He’s small. He’s quick. He could be another Wes Welker. That’s what a slot wide receiver is all about. Comparisons are inevitable. Even Komar begrudgingly admits that.
“I probably fit that slot mold more than anything, but I like to play outside,” said Komar, an undrafted rookie free agent out of Idaho. “To be realistic, we’re small little white guys moving quick at 100 miles an hour. I do like the way (Welker, the Patriots’ star) plays and I like to pattern my game after him.”
The Cardinals had an undrafted rookie come in a couple years ago named Lance Long who was in the same position. He was smaller and spent time on the practice squad as the team tried to groom him to be a slot star.
Long, who got little work in college at Mississippi State (and happened to be white), couldn’t translate practice success into games. He was let go early last season (signing with Kansas City) and the Cards tried again this spring with Komar.
Komar, listed at 5-foot-11 and 202 pounds, was much more productive in college, making 63 catches as a senior for 1,052 yards and 11 touchdowns as a senior. Komar started his career at Idaho as an outside guy but moved to the slot his final two years.
“(Slot guys) are at the 6-feet and below,” said 6-foot receiver
Doucet grinned at the idea many slot guys are not only small but white, echoing Welker. Doucet emphasized “it’s not a race thing, it’s a good thing.”
“They enjoy the comparisons to Wes Welker,” said Doucet, who is African-American. “Lance liked that comparison. Now we have Max and it’s the same thing. The Pats have (Julian) Edelman, same thing. You see the similarity. The Colts and Anthony Gonzalez. I enjoyed (comparisons) and I am pretty sure they do. You see someone like Wes having 100-plus catches three years straight playing in the slot, you know you’ll get opportunities, you’ll get mismatches.”
That’s the important part about playing the slot. Size becomes an issue in the role not because a wideout can’t play elsewhere, receivers coach John McNulty said, but because a smaller guy usually has a better skill set to be inside.
Slot receivers have to have slightly extra quickness and explosiveness, McNulty said. They have to ready their hands quickly, because they are working in closer quarters and closer to the line of scrimmage and the ball gets to them faster. They have to be quicker in and out of breaks, and strong enough to get out of the grabs from massive linebackers or safeties.
“In the case of Early, I think he’s shown he can play inside or outside,” McNulty said. “At some point you have to be able to function outside. But it is different. There are a lot of guys that have been dominate guys outside who can go in there, but you wouldn’t want to make your living with those guys in the slot.”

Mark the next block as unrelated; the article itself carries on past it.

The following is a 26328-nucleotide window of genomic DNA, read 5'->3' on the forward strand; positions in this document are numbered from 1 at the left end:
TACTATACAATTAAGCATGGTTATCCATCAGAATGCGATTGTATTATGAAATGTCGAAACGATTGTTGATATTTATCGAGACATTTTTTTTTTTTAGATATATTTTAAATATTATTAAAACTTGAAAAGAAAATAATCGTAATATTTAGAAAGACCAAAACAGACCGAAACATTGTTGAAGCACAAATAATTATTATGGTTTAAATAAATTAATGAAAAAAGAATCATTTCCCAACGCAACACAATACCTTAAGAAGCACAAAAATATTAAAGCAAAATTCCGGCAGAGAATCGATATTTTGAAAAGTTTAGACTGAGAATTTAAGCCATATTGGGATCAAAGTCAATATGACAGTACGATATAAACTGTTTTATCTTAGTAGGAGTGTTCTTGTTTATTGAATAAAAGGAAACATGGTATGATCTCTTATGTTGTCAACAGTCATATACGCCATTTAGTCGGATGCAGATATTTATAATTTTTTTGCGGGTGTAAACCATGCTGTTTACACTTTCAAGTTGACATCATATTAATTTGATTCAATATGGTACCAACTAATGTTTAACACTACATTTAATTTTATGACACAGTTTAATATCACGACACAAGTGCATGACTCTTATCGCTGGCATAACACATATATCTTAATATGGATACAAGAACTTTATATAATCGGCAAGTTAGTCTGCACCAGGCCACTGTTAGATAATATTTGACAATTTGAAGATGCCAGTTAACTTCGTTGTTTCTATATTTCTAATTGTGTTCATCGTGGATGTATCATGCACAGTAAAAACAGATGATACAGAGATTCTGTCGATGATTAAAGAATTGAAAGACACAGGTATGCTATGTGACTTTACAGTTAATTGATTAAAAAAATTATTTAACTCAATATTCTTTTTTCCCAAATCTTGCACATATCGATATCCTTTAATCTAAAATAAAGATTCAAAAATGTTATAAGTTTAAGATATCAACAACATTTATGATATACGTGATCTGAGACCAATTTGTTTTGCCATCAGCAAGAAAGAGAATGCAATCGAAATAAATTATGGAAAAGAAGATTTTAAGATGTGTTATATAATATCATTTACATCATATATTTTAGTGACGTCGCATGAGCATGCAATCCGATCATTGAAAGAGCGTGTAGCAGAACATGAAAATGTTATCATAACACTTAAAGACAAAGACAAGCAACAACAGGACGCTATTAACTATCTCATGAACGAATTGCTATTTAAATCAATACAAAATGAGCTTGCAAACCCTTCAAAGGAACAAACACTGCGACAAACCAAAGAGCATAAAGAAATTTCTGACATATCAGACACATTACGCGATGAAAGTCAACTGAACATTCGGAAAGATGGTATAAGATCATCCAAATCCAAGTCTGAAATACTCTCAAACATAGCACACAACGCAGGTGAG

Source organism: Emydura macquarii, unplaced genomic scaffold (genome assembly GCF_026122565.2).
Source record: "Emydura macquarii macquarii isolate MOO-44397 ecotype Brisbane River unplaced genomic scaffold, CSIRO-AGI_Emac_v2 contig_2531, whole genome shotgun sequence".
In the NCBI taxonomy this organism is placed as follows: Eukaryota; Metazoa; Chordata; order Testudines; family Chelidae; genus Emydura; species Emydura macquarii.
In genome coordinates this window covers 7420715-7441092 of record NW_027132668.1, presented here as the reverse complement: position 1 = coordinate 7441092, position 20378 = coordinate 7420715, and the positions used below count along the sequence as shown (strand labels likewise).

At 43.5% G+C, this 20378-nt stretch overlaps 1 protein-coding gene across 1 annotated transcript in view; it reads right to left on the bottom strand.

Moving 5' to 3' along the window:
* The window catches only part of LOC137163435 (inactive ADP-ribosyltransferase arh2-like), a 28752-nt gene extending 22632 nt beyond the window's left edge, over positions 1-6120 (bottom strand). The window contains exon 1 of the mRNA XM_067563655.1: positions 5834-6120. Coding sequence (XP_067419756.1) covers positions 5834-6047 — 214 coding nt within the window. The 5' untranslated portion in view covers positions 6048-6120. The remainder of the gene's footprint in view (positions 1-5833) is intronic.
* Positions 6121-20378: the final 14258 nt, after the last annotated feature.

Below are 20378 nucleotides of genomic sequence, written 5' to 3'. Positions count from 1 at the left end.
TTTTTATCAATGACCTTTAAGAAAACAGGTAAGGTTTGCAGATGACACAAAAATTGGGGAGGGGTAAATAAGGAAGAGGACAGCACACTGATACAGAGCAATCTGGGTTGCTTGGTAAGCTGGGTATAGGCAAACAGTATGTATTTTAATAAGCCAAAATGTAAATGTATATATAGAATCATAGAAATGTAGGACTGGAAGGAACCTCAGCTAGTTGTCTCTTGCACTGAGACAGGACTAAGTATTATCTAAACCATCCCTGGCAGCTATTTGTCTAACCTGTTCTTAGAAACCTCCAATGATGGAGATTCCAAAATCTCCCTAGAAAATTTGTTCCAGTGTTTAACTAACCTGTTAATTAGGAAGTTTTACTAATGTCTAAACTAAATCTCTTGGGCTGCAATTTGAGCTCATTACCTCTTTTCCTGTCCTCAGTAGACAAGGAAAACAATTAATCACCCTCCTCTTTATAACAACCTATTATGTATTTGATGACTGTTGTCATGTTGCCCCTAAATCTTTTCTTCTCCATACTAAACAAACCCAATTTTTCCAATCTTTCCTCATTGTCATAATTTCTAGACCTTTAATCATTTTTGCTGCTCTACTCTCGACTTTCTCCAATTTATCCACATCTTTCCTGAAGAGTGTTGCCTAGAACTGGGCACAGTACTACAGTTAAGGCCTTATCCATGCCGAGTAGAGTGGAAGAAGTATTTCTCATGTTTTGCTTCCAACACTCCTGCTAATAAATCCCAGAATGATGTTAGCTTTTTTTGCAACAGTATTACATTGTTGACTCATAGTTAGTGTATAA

Said Doucet, “You don’t see (slot guys) running too many deep routes down the field like Larry, making those spectacular catches. You have to work the middle of the field in an area most receivers don’t really want to go.”
Komar believes he can do both. He was on the outside when he made his 36-yard diving catch in the preseason opener, helping spark the Cards’ comeback. It’s important to him that quarterbacks aren’t hesitant to throw him the ball, whether it is a crossing pattern over the middle or a jump ball 30 yards away.
He doesn’t necessarily look like an NFL player. When he first arrived in the Cardinals’ locker room right after the draft, smaller than most and his baseball hat askew, he looked like a high school player who had wandered into the wrong place.
McNulty also noticed Komar cast a wary eye around.
“He had a look like, ‘Hey, you have a problem?’ ” McNulty said. “He’s a tough guy with a little bit of a chip on his shoulder and he plays that way. There are so many different body types and skills sets and schools they are from that are playing now, you can’t judge until you see them play.”
That’s all Komar wants. He doesn’t necessarily want to be Wes Welker, or only an inside receiver. He’s tired of being slotted into a particular box.
“I know I got a lot of double takes, like, ‘Whoa, he’s on the roster?’ ” Komar said. “But I have been dealing with that my whole life too. I don’t look like your average NFL player when you see me from a distance, but when you see me on the field and how I work, people get a better appreciation of my game.”